My Fair Lady

Alan Jay Lerner and Frederick Loewe
Leeds Playhouse and Opera North
The Quarry, Leeds Playhouse

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Dean Robinson, John Hopkins and Katie Bird in My Fair Lady Credit: Pamela Raith
Katie Bird in My Fair Lady Credit: Pamela Raith
Katie Bird and Ahmed Hamad in My Fair Lady Credit: Pamela Raith
The company of My Fair Lady Credit: Pamela Raith

Any modern stage production of My Fair Lady is a double adaptation. It exists in the wake of not only the George Bernard Shaw play, Pygmalion, from which Lerner and Loewe drew their inspiration, but also the famous and much-loved film version, with iconic performances from Audrey Hepburn and Rex Harrison.

Director James Brining’s main-stage production, largely thanks to Madeleine Boyd’s stylish set and costume, gives generous nods to the film without slavish imitation, and in Katie Bird (as Eliza Doolittle) and John Hopkins (as Henry Higgins), the show finds superb incarnations of these challenging roles.

They are challenging not just because of their famous previous incarnations, but also because the musical walks a fine line on gender and class politics, hinging on the likeability or otherwise of the bullying Professor Higgins, the plausibility of any attraction between him and his ‘creation’, Eliza, and our reading of the outcomes for these characters.

Brining’s version does not shy away from the coarser elements of Higgins’s character, and the ironies of his paeans to bachelorhood and maleness, "I’m an Ordinary Man" and "Hymn to Him". Hopkins plays these with (ironic) conviction, not afraid to make himself look ridiculous as the character’s unreconstructed politics are undermined. His rich singing and comic timing are among several highlights of the production.

This is a co-production with Opera North, and the company brings its usual strong ensemble work to bear on the company numbers. Regular chorus member Dean Robinson excels in the supporting role of Colonel Pickering, a sympathetic ear to Higgins who nonetheless voices concern at his treatment of Eliza. Richard Mosley-Evans is a likeable Alfred Doolittle, though he lacks some of the requisite twinkle and some of his singing is under-articulated: he is the only singer whose text I struggled to make out.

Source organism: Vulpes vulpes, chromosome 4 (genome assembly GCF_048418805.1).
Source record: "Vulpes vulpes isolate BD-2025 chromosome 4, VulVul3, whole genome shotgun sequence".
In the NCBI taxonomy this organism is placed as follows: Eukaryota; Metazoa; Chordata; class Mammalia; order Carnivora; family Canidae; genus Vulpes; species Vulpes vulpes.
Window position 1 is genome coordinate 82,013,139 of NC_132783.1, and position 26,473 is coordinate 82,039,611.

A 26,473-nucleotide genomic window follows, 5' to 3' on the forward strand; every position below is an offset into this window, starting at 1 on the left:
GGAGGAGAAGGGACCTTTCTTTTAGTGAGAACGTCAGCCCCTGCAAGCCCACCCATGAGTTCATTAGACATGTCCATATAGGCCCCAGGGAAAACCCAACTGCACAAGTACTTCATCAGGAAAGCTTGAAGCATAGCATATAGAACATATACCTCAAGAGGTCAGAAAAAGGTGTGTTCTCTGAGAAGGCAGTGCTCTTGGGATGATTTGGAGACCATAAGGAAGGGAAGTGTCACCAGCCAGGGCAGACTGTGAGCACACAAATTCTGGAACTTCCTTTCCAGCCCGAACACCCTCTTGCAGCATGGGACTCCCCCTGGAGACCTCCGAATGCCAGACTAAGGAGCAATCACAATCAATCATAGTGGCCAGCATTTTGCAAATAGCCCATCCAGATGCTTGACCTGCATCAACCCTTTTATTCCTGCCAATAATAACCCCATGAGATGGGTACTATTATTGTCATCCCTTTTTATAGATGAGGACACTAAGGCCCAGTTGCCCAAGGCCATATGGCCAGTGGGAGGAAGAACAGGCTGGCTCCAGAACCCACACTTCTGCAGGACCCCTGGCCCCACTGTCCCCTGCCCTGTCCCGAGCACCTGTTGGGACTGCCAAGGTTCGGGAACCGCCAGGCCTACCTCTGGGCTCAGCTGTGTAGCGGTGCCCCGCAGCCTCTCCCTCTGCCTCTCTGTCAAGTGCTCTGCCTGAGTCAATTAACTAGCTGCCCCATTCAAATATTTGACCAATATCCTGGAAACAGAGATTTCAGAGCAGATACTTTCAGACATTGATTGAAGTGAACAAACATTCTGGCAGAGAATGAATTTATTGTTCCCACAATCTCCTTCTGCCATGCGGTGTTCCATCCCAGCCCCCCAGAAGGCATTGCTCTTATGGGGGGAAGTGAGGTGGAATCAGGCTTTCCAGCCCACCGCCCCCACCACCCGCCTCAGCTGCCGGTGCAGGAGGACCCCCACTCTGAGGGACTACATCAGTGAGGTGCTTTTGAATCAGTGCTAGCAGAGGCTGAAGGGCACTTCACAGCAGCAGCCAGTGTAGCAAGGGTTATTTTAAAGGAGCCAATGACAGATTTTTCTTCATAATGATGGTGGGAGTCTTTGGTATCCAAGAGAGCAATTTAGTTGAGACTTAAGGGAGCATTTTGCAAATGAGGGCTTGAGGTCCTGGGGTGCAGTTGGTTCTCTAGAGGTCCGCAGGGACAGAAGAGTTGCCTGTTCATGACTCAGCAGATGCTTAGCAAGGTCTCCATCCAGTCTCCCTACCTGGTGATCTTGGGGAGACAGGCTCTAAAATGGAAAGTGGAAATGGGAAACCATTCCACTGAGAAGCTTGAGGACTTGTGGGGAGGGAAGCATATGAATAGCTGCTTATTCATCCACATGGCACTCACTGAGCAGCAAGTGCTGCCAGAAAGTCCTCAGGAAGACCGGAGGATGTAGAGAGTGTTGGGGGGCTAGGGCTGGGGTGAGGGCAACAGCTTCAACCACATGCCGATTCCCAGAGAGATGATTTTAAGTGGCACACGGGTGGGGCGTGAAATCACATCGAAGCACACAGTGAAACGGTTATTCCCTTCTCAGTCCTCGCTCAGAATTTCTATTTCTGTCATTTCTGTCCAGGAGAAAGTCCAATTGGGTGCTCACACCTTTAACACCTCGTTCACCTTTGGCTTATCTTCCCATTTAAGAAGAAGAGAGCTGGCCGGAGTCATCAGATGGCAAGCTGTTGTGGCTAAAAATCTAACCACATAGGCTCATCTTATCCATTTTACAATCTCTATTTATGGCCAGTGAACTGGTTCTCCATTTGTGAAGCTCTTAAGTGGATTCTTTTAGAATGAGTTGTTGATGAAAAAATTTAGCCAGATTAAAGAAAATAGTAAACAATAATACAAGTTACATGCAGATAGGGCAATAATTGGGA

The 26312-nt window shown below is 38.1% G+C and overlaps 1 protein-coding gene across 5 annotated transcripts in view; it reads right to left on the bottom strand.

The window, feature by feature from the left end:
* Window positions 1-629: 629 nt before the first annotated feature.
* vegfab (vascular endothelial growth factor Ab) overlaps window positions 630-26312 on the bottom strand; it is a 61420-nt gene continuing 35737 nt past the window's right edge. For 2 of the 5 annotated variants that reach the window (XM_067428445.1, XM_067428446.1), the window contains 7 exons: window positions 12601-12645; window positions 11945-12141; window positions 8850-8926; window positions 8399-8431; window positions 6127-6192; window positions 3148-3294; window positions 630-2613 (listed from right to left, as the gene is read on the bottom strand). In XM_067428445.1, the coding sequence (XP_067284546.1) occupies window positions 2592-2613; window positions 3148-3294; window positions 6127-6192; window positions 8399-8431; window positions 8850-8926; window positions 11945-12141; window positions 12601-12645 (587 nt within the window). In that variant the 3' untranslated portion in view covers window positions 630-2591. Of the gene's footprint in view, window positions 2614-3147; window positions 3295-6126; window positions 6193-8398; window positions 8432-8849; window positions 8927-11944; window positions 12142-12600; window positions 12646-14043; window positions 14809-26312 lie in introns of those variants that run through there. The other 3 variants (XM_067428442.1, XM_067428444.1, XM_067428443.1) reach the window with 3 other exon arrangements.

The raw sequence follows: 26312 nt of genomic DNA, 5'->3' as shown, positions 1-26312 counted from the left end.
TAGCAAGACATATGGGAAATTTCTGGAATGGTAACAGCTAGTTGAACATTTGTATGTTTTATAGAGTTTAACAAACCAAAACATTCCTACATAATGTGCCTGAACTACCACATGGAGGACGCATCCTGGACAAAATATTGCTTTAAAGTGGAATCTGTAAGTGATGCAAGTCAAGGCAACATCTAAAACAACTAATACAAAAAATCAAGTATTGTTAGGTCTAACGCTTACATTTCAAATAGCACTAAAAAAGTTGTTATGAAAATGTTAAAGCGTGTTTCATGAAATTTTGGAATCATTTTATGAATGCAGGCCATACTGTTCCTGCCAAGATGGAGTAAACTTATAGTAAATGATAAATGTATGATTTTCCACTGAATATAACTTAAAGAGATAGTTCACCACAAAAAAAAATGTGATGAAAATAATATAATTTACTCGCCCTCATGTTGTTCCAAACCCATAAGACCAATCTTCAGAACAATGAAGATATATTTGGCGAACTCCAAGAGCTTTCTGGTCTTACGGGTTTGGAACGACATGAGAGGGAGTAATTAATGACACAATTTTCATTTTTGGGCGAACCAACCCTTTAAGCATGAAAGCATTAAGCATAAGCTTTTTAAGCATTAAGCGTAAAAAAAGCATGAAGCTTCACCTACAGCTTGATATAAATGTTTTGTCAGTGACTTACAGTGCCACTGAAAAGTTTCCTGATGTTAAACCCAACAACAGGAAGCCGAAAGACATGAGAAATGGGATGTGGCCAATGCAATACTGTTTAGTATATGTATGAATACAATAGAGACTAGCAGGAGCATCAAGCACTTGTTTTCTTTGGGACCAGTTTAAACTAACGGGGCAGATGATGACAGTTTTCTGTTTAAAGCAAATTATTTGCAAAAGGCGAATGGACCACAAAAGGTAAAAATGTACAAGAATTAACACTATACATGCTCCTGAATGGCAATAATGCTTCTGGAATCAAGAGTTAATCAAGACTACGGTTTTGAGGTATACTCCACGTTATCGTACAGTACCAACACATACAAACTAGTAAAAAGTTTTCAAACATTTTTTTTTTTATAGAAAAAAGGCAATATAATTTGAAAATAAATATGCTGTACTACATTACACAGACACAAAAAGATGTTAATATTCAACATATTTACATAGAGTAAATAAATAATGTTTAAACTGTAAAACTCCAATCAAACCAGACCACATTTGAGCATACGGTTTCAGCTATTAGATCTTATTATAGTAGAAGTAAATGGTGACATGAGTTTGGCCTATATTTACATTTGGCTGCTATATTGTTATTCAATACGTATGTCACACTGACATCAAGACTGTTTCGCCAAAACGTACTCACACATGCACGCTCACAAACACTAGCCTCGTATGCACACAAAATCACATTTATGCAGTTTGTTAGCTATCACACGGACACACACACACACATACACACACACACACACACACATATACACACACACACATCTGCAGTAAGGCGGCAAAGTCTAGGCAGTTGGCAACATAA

The role of Freddy, Eliza’s would-be suitor, tends to be somewhat washed out: a bland but palatable alternative to the fireworks offered by Henry. Ahmed Hamad sparkles in the part, though, delivering "On The Street Where You Live" powerfully and with great charm. The likes of Helen Évora as housekeeper Mrs Pearce, Miranda Bevin as Higgins’s mother and Mark Burghagen as the Hungarian Professor Zoltan Karpathy should also be applauded for committed, confident and slyly humorous performances.

Brining certainly knows how to populate and animate the large space of the Quarry stage, and his direction—along with Lucy Hind’s simple but world-building choreography—makes full use of the splendid Opera North Chorus. Boyd’s set operates across two levels and flexibly shows us the rain-drenched streets of London’s Covent Garden, the pub frequented by Alfred Doolittle, Higgins’s language laboratory and the races at Ascot. This latter, as Eliza faces her first real test, is well-staged and plays the restraint of the upper-class attendees against the excitement of the race to great comic effect.

Oliver Rundell's musical direction leads a note-perfect orchestra through gorgeous arrangements of these classic tunes. The sound is well-balanced and the playing sympathetic to both the rousing chorus numbers such as "Get Me To The Church On Time" and the subtler, varied dynamics of other pieces, such as "I Could Have Danced All Night".

In the potentially thankless task of walking in both Audrey Hepburn’s and Julie Andrews’s footsteps as Eliza Doolittle, Katie Bird shines brightest of all. While the musical itself is weighted in Higgins’s favour, Bird recentres its gravity towards the poor flower seller, with singing balancing exquisitely between the powerful and the delicate. Her elastic facial expressions emphasise the comedy of Eliza’s endless attempts to change her vocal stylings under Higgins’s instruction. And at the climax of the show, passed over by Higgins as an experimental subject rather than a human being, left stranded between social worlds, she shows a blend of vulnerability and anger that is quite moving.

The final beat is ambiguous but certainly does not present us with the reconciliation between Higgins and Eliza—and the concession from Eliza—that Lerner and Loewe’s musical suggests. In this humorous, charming production that nonetheless embraces the moral debate and discomfort of Pygmalion, neither we nor Higgins are let off the hook with a romantic Broadway ending. Highly recommended.

Reviewer: Mark Love-Smith

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